Jordana Cepelewicz

Staff Writer

Art for "To Heal Some Wounds, Adult Cells Turn More Fetal"
developmental biology

To Heal Some Wounds, Adult Cells Turn More Fetal

Once again, body cells reveal unexpected plasticity: In a newly discovered type of wound healing, which some researchers call “paligenosis,” adult cells revert to a more fetal state.

Abstractions blog

How Insulin Helped Create Ant Societies

Evolution may have coopted an ancient metabolic mechanism to set social insects on the path toward one of the most puzzling behaviors found in nature.

Abstractions blog

Why Nature Prefers Couples, Even for Yeast

Some species have the equivalent of many more than two sexes, but most do not. A new model suggests the reason depends on how often they mate.

Art for "To Make Sense of the Present, Brains May Predict the Future"
neuroscience

To Make Sense of the Present, Brains May Predict the Future

A controversial theory suggests that perception, motor control, memory and other brain functions all depend on comparisons between ongoing actual experiences and the brain’s modeled expectations.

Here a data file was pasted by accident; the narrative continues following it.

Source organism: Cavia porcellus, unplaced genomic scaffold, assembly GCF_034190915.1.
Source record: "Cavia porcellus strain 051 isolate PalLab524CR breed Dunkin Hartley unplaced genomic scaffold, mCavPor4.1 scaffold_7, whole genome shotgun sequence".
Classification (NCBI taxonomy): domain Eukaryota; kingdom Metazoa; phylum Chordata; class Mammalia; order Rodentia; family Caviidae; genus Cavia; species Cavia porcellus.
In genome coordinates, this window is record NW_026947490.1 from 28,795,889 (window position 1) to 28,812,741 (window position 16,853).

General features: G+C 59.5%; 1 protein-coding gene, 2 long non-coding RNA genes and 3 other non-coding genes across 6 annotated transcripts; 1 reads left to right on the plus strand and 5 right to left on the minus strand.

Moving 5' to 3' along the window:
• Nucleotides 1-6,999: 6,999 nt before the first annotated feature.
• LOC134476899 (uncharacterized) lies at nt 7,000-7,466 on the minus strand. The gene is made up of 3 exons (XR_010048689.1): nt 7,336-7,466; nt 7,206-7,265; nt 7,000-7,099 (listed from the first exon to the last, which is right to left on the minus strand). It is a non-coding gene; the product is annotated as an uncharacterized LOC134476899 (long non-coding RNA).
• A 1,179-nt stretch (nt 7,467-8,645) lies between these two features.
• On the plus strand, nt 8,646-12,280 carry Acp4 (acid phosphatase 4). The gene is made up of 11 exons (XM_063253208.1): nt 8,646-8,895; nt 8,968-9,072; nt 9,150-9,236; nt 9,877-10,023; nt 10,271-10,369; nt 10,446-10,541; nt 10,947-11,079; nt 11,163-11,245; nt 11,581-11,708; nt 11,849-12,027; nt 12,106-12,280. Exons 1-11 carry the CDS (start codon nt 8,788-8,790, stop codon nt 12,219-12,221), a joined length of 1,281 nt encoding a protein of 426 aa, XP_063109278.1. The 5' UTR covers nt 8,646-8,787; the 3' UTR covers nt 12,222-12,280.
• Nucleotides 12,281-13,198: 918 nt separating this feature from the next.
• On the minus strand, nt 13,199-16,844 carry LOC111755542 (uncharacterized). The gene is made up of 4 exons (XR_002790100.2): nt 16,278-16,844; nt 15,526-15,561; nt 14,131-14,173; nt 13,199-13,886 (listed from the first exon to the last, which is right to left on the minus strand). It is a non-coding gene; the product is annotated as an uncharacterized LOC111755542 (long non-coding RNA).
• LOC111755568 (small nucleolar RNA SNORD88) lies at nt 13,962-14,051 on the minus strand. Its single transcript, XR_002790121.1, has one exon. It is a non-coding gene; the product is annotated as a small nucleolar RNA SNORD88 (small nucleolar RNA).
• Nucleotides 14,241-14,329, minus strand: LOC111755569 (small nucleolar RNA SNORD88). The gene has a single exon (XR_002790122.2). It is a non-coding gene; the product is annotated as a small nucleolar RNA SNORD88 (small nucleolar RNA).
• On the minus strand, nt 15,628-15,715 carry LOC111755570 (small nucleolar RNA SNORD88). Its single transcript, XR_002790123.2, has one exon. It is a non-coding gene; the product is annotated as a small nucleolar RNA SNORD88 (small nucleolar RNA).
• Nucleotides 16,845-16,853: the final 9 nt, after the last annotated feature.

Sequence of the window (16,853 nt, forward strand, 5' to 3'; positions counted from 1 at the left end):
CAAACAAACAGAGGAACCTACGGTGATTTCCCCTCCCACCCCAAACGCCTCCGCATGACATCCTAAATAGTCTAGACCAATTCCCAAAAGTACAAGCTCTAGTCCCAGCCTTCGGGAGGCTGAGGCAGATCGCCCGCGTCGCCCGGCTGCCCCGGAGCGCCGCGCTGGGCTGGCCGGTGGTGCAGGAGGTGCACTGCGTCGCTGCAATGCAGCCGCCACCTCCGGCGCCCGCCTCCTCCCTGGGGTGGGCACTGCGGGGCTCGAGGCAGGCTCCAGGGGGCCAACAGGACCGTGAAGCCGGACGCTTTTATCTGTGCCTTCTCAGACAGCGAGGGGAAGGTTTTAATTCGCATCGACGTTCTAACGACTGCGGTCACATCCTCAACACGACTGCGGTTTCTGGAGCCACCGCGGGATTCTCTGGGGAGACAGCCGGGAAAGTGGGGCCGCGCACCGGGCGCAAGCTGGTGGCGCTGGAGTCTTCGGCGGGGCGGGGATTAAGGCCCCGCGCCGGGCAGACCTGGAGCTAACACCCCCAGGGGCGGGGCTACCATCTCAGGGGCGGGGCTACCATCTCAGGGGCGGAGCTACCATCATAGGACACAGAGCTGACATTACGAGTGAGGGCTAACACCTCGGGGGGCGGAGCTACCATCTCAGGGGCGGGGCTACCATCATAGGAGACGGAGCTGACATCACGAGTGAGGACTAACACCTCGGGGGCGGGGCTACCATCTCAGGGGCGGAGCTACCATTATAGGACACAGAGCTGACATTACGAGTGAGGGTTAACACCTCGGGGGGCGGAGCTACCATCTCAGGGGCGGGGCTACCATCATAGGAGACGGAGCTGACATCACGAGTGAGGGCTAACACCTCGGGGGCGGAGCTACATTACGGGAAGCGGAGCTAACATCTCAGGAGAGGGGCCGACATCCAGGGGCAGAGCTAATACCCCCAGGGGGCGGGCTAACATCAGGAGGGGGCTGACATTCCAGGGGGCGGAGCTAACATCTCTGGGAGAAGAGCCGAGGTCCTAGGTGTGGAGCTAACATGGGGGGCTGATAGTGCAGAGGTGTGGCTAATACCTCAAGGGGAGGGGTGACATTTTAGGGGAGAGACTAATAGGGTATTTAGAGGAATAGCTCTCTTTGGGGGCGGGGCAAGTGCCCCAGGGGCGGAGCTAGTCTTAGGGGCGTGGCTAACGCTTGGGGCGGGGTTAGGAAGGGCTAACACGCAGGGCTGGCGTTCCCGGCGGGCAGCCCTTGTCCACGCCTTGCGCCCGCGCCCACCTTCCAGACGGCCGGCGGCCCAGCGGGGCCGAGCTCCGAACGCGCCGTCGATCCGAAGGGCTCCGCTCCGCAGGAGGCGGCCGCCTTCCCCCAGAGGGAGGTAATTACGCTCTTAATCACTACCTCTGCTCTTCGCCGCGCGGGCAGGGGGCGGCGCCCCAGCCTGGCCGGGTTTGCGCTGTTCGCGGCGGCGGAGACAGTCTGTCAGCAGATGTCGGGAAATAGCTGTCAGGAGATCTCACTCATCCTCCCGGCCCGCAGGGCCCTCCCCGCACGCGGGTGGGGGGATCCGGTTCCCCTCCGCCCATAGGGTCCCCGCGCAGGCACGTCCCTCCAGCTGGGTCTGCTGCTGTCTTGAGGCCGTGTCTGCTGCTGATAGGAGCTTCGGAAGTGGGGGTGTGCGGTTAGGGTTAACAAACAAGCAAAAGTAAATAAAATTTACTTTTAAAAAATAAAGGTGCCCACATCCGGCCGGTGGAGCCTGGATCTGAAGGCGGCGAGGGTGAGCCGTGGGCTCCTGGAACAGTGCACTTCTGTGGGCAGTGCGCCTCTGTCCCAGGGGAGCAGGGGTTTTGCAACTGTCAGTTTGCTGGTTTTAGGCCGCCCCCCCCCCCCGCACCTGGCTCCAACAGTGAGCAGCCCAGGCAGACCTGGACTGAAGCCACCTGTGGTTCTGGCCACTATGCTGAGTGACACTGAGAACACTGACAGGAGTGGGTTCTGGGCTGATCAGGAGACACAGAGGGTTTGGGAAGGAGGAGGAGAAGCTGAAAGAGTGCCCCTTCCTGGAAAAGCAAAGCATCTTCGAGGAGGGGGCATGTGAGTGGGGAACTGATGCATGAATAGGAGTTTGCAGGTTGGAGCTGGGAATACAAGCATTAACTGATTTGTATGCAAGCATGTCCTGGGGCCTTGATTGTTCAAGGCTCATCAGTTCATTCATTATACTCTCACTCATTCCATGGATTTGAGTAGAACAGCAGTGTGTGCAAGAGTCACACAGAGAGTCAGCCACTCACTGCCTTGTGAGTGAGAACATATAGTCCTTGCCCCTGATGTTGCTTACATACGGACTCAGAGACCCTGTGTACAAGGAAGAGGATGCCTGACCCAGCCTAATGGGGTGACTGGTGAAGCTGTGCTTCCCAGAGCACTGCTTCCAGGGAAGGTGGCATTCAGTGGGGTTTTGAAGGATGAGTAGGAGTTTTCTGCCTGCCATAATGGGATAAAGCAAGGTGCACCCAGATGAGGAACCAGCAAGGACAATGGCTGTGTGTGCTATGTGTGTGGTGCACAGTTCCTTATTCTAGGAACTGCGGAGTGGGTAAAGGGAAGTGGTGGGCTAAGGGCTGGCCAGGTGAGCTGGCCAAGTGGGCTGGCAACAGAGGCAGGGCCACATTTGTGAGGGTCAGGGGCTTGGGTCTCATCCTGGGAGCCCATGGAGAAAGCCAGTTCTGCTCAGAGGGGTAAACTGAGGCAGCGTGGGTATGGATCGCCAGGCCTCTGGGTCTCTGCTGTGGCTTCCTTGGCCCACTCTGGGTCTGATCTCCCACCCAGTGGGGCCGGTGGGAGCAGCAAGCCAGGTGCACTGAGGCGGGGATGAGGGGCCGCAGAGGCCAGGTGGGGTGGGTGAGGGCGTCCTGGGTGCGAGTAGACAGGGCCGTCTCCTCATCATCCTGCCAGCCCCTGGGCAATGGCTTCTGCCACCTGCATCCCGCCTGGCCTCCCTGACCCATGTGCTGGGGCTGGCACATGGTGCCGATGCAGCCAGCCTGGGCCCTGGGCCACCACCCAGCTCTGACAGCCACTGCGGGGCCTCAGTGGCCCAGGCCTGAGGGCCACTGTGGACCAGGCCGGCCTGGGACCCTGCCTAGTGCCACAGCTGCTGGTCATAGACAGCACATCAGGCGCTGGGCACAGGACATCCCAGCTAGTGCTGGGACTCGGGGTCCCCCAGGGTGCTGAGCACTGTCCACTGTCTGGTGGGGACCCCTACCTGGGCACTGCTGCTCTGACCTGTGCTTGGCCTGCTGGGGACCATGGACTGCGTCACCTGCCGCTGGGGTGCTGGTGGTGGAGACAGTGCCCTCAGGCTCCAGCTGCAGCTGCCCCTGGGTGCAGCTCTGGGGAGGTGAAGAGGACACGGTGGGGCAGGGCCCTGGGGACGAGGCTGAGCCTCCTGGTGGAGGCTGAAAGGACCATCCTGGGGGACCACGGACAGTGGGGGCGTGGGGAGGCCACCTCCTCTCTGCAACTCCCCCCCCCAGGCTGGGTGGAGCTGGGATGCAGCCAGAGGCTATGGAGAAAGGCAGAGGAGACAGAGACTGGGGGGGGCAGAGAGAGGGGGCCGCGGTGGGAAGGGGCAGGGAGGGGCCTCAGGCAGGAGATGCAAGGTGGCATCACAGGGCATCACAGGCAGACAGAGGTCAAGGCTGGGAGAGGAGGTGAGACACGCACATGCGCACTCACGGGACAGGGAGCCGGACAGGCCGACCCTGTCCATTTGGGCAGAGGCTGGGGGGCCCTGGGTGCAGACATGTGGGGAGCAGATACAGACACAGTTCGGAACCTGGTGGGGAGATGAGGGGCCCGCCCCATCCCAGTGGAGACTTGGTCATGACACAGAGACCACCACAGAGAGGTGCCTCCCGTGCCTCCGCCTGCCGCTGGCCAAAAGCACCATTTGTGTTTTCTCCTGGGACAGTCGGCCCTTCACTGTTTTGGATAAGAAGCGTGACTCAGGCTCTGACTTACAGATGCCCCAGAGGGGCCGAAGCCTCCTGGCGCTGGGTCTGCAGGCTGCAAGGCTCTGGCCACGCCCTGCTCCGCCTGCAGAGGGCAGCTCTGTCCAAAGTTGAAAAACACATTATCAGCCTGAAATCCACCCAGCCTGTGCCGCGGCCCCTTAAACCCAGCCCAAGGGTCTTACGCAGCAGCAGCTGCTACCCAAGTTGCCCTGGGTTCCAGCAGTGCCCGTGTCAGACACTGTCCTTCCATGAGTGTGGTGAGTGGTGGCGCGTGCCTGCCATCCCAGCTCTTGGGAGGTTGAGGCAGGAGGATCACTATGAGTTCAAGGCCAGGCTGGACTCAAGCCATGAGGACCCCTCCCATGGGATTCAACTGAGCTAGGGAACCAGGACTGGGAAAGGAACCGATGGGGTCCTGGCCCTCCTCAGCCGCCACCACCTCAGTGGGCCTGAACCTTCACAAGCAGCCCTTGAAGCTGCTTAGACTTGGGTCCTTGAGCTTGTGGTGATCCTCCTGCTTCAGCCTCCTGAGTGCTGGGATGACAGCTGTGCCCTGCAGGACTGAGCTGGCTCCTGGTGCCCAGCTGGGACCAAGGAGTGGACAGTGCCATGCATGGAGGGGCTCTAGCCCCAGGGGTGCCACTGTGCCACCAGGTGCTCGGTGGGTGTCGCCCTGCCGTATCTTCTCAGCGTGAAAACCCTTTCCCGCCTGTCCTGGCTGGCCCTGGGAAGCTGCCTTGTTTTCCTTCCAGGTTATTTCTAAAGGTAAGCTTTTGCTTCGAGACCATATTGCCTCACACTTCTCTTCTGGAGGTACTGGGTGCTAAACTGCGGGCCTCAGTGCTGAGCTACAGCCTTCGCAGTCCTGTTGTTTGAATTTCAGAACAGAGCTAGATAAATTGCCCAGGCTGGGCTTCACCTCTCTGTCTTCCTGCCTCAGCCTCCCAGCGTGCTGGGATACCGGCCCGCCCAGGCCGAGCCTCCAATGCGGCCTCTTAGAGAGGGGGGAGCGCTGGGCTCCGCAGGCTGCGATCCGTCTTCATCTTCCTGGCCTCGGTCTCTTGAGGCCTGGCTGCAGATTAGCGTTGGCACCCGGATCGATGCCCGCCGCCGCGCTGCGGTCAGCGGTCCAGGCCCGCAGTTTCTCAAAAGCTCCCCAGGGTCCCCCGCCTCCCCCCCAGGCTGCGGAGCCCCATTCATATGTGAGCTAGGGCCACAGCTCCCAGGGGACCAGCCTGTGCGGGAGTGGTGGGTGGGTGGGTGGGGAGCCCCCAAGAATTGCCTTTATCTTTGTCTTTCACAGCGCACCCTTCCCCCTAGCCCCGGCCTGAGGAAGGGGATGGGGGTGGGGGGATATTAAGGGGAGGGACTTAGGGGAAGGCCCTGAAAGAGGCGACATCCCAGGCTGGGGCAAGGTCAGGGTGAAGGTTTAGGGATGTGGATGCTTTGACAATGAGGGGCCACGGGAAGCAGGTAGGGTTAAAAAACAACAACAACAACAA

Photo of Lisa Manning
Q&A

The Physics of Glass Opens a Window Into Biology

The physicist Lisa Manning studies the dynamics of glassy materials to understand embryonic development and disease.

Illustration for "Overtaxed Working Memory Knocks the Brain out of Sync"
neuroscience

Overtaxed Working Memory Knocks the Brain Out of Sync

Researchers find that when working memory gets overburdened, dialogue between three brain regions breaks down. The discovery provides new support for a larger concept about how the brain works.

Art for "A Thermodynamic Answer to Why Birds Migrate"
ecology

A Thermodynamic Answer to Why Birds Migrate

New modeling studies suggest that birds migrate to strike a favorable balance between their input and output of energy.

Lede art for Embryo Development
developmental biology

Scientists Map the Genetic Steps as Eggs Become Animals

For the first time, researchers have traced the genetic programs that guide the development of each cell in early embryos. Surprisingly, even cells that start out different can end up the same.

Lede art for "Chronological Clues to Life’s Early History Hide in Gene Transfers"
Abstractions blog

Chronological Clues to Life’s Early History Lurk in Gene Transfers

To date the branches on the evolutionary tree of life, researchers are looking at horizontal gene transfers among ancient microorganisms, which once seemed only to muddle the record.